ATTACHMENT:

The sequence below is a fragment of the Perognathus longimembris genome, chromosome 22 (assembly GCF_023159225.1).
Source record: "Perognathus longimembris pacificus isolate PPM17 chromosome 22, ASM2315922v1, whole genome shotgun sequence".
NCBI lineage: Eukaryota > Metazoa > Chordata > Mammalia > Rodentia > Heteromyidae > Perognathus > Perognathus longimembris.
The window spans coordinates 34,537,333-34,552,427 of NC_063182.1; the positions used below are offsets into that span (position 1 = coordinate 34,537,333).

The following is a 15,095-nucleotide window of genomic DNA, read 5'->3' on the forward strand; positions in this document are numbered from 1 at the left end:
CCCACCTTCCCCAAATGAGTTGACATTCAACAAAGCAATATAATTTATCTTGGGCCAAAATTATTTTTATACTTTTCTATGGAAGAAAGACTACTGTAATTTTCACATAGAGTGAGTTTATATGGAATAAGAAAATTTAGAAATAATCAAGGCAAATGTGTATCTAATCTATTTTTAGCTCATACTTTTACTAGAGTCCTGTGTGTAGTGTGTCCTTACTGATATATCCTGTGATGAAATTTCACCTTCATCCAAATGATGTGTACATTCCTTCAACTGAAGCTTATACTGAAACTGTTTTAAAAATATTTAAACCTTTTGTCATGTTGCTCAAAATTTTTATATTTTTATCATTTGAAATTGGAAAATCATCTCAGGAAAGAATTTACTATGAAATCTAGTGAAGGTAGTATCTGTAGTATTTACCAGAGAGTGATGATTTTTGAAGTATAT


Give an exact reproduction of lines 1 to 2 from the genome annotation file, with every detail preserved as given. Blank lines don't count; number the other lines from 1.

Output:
The sequence below is a fragment of the Perognathus longimembris genome, chromosome 22 (assembly GCF_023159225.1).
Source record: "Perognathus longimembris pacificus isolate PPM17 chromosome 22, ASM2315922v1, whole genome shotgun sequence".